Pandemic Sepsis and Inequality

Pandemic Sepsis and Inequality – Flavia Machado

We apologise for the low quality audio, Dr Flavia Machado kindly delivered her talk in the middle of a hospital shift in São Paulo during the global pandemic

LMIC’s bear 85% of the global burden of septicaemia. There are three main determinants of mortality:

  1. Pathogenic factors
  2. Host Factors
  3. Healthcare Inequality Factors (Prevention / Water & Sanitation / Access to Care,Resources, Education)

Interestingly, the effects of the current COVID-19 pandemic appear to be more related to the pathogen than the other two factors, and so the burden of disease has been more evenly distributed globally.

That said, the pandemic has further exposed some weaknesses in healthcare systems in countries like Brazil.

Namely, the high rates of secondary hospital acquired infections and antimicrobial resistance, high mortality rates, unreliable supply chains, cultural challenges with end of life care and broader social challenges, like corruption.

At the same time, some good things have come from the pandemic in Brazil.

There has been an increase in philanthropy towards healthcare, more recognition of the work healthcare workers do and an increased appreciation of the need to support public healthcare institutions.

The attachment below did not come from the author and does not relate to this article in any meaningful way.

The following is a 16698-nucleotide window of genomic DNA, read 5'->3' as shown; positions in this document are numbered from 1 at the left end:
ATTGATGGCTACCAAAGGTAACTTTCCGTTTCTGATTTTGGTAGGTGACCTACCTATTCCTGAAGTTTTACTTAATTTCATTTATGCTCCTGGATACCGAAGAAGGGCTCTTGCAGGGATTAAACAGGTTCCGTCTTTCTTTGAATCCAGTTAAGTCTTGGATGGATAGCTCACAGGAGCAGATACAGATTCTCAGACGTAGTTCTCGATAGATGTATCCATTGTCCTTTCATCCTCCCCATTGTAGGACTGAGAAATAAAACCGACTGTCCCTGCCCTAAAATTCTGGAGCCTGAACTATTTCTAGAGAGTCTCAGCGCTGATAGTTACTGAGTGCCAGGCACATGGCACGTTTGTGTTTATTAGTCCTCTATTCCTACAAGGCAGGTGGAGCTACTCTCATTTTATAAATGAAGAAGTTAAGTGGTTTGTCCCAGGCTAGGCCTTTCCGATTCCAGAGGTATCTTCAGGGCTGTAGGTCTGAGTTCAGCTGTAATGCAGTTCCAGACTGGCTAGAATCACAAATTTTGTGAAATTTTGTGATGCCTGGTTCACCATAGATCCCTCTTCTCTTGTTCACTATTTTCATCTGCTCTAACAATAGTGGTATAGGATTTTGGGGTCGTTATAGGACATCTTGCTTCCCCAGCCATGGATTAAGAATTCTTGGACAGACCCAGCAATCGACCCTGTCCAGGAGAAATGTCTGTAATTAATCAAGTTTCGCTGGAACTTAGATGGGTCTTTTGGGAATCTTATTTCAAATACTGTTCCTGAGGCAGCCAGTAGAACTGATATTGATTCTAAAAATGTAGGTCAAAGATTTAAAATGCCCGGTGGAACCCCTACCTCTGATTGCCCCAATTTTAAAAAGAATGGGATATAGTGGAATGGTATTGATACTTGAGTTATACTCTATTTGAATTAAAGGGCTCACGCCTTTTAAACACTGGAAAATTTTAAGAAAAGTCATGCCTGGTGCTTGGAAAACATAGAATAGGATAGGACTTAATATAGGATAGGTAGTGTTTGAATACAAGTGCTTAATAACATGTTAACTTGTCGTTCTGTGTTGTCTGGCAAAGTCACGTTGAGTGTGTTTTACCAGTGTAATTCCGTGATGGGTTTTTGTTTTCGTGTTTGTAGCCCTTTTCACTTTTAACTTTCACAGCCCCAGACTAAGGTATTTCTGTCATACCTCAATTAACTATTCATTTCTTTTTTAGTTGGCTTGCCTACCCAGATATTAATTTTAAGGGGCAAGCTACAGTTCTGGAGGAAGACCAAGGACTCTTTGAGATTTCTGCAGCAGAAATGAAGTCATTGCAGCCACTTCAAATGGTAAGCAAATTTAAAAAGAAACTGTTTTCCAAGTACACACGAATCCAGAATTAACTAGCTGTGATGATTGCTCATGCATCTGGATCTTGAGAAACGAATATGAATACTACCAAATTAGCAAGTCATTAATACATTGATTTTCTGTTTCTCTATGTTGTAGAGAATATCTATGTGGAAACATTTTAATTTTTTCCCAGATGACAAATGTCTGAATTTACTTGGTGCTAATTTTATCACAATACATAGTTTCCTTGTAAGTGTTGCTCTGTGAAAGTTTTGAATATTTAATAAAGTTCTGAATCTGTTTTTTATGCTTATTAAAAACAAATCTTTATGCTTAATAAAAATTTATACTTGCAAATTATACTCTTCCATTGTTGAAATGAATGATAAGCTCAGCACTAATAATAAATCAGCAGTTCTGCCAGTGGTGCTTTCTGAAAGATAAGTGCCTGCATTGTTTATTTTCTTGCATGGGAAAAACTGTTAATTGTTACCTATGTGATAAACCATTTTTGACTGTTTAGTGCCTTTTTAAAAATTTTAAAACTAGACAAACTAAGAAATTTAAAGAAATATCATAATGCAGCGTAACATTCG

The Presentation
The Podcast
The Speaker

Flavia Machado is professor and head of the Intensive Care Session of Anesthesiology, Pain and Intensive Care Department at the Federal University of São Paulo in Brazil. Machado is board certified in internal medicine, infectious diseases and critical care.

Dr. Machado is one of the founders of the Instituto Latino americano de Sepsis (ILAS) [Latin American Sepsis Institute (LASI)]. She was the president between 2008-2011, vice president between 2012-2015 and is currently its CEO. ILAS is devoted to awareness raising, quality improvement and coordination of multicenter studies in sepsis field.

Machado is part of the executive board of the Global Sepsis Alliance and the executive committee for the World Sepsis Day. She serves on the 2012 and 2016 board of the Surviving Sepsis Campaign International Guidelines. She integrates the International Sepsis Forum (ISF) council since 2014. She is also a member of both the Executive and Scientific Committee of the Brazilian Research in Intensive Care Network (BRICnet)

Coda CURE 2020

  1. Pandemic Sepsis Research through a Covid-19 lens – Are we failing? – Derek C. Angus
  2. The Resistance – Antimicrobial Resistance through a Covid19 lens – Elizabeth Hermsen
  3. Are the Covid19 and Sepsis Syndromes one and the same? – Simon Finfer
  4. Pandemic Sepsis and Inequality – Flavia Machado
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Oliver Flower, staff specialist in Intensive Care Medicine at Royal North Shore Hospital, Sydney | NeuroResus |

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